Chinese Food and Culture
For years Chinese culture has been deemed on the basis of great attention towards their food as a representation of their culture. When the Chinese came to Canada they brought along much of their culture, as we saw greatly represented in Chinatown. Interestingly enough the Chinese modified many of these aspects in regards to their food of their culture to suite the pleasures of Canadians mouths. By modifying their food they were able to attract more Canadians to their restaurants and from this we see today what many believe is considered “Chinese food”.
Immigration and Influence
Immigration and Influence
Restaurants served more influence based Cantonese dishes and invented the “chop suey” dishes which completely dominated the food style served in most Chinese restaurants until the 1970’s. Due to the obvious lack of availability of popular Chinese ingredients in Canada and the need to adapt their food to make it palatable for the non-Chinese Canadians they were forced to take what they knew, combine it and create a close representation of authentic yet modified Chinese food. Restaurants of this time had all similarities in regards to the food they served as basic things seen on the menu included: chop seuy, fried rice, chow mein, and stir-fried vegetables.
The second wave of Chinese immigrants highly differed from the first Chinese immigrants whom came into Canada. The second wave of Chinese were completely different to the first because they were more educated, could speak both Chinese and English, and had more skills in both labor and work. They brought more home Influences with them in regards to food, coming more from the central and North China. Dishes that were brought about by the second wave included things like “general tso chicken” hot, sour soup and kung pao chiken. Again these dishes were brought about immigration and much influence by the new comers but it included more cuisine not only closer to the localized food back in China but more of a spicy regime that could be seen back home.
The Lychee Garden opened up in 1948 and the opening of the restaurant changed the profile of Chinese restaurants for years to come. It was a restaurant which was apart of the ‘Big Four’ that helped to attract non-Chinese to visit Chinatown and make it into a tourist attraction.
With help of the final recognition of the Chinese community after WW2 the Lichee Garden was a massive successive and was open for many years. It brought and attracted tons of non-Chinese Canadians to the area of Chinatown as the restaurant became highly recognized which essentially helped Chinatown grow not only as a community independently but with the rest of Toronto as well.
Joanne Kates a food critic wrote in the Global Mail discussed her own experiences at Lichee Garden. “The grandeur and the ceremony of Lichee Gardens was sufficient to dispel any lingering doubts our parents had about eating ethnic (which was in those days — the fifties — not really done in Toronto).” For Kates and her family Lichee Garden was a place her family would come together on Sundays to enjoy the traditional meals in which brought together her family.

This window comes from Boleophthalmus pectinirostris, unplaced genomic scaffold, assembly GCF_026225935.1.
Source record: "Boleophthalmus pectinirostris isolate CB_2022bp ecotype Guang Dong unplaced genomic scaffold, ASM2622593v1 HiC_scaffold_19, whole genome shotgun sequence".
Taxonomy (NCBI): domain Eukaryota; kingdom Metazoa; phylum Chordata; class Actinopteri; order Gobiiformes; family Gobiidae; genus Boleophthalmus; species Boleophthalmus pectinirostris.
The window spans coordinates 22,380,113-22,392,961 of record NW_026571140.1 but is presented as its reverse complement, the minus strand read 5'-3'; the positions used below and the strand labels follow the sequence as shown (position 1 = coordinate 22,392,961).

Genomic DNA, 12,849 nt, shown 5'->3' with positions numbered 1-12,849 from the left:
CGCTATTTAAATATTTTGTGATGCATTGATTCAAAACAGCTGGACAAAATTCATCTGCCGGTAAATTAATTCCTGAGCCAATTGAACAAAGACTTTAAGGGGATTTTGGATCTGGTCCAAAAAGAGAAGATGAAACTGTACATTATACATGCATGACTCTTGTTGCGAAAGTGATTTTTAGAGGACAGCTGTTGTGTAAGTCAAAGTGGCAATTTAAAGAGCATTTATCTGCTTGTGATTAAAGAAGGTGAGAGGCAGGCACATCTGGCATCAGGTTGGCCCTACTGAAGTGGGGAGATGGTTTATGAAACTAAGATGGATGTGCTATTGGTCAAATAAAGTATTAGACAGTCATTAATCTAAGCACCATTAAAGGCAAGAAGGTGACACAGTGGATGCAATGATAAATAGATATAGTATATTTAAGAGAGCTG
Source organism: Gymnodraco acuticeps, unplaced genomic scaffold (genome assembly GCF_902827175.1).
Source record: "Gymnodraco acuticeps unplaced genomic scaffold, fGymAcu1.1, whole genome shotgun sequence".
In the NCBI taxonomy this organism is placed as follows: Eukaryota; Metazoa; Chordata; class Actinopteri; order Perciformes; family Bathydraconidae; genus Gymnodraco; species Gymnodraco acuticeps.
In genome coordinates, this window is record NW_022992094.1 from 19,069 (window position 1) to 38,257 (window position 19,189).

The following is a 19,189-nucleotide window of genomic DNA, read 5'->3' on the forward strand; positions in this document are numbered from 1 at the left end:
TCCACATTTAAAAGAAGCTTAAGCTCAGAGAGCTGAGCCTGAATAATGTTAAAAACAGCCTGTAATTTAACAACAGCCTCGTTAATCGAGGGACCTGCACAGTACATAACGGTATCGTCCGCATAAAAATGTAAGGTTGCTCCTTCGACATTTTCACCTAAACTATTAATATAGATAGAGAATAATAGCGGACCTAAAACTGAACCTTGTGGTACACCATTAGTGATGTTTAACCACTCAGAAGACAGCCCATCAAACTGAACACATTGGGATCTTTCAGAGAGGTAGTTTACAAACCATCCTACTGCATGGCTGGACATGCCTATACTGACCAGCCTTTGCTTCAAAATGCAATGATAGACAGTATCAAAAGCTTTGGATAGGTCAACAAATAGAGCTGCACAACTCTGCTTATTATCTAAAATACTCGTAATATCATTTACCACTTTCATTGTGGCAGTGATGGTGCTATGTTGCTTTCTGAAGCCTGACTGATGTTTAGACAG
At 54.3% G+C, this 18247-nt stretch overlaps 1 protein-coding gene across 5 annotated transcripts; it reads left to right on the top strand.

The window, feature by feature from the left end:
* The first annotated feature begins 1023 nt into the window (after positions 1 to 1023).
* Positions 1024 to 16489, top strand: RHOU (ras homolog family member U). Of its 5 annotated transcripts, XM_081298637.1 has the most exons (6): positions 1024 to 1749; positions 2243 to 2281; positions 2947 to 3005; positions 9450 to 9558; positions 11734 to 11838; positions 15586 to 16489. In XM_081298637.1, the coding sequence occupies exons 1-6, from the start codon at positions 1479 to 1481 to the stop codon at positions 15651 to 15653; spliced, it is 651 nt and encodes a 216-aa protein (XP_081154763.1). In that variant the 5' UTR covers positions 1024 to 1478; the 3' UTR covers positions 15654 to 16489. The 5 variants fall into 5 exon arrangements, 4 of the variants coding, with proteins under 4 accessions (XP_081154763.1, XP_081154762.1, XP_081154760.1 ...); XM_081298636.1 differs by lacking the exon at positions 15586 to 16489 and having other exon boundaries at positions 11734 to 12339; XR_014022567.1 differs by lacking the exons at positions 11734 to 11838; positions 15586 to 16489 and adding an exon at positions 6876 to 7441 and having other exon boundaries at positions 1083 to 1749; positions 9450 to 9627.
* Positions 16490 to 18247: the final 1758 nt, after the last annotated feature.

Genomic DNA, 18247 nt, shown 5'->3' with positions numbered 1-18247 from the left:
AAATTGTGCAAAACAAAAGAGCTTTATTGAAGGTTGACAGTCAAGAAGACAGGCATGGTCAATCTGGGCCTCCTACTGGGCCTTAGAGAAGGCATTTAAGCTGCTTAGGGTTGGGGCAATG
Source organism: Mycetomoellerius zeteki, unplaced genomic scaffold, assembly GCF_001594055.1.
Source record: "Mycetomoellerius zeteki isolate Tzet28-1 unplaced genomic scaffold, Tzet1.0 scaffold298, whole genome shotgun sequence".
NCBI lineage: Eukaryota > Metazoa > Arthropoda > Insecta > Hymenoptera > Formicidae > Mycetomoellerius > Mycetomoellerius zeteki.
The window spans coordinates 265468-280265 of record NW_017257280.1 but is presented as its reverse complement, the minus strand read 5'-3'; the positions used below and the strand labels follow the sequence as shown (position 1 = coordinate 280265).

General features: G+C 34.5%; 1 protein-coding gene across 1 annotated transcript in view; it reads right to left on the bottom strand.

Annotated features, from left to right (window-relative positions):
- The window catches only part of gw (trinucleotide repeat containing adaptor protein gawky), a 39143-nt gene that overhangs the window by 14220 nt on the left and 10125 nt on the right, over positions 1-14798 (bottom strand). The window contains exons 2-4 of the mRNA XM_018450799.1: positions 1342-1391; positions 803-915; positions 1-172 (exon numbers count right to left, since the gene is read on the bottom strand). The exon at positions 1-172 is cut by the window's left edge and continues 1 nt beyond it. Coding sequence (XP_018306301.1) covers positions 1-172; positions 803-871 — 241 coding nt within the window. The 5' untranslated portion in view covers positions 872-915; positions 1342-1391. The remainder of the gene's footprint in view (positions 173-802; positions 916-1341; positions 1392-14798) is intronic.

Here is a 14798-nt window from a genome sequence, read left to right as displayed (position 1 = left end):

Former wrestling champion, Whipper Billy Watson in an article in the Toronto Star discuses the times in which the Lychee Garden was most important to him as it was one of the few places in which was open after late-night wrestling. “We’d be here all night!” he says with a laugh. (Daller, 1986).
The extensive menu filled with some of their most famous specialties including their spring rolls were carried on throughout many of their location changes. The first owner of the restaurant was Henry lam who was also another Chinese who had to pay the head tax when first coming to Canada. The restaurant would move to many locations including Atrium, Bay Street, Thornhill and King Street West over the next years of operation. Throughout all the changes many of the menus, outdoor exterior and indoor interior remained the same. Many of the owners of the restaurant wanted to keep the “same feeling” the original restaurant had as some thought if it changed so would the cliental. Much of the menu also remained the same though many say as the years and restaurant moved the quality of the food decreased.
Chan, Arlene. The Chinese in Toronto from 1878: From outside to inside the circle. Toronto: Dundurn, 2011. Print.
Lichee Garden exterior in 1970. Comp. John Chuckman. Photograph. Chuckman’s Photos on WordPress. WordPress, 7 Sep. 2013. Web. 7 Apr. 2015.
Lichee Garden Restaurant matchbook at 118 Elizabeth Street. Comp. John Chuckman. Photograph. Chuckman’s Photos on WordPress. WordPress, 15 Feb. 2014. Web. 7 Apr. 2015.
Lichee Garden Restaurant matchbook at 595 Bay Street. Comp. John Chuckman. Photograph. Chuckman’s Photos on WordPress. WordPress, 28 June 2014. Web. 7 Apr. 2015.
“Saving Chinatown.” The Chinese in Toronto from 1878. From Outside to Inside the Circle. By Arlene Chan. Toronto: Dundurn, 2011: 108. Print.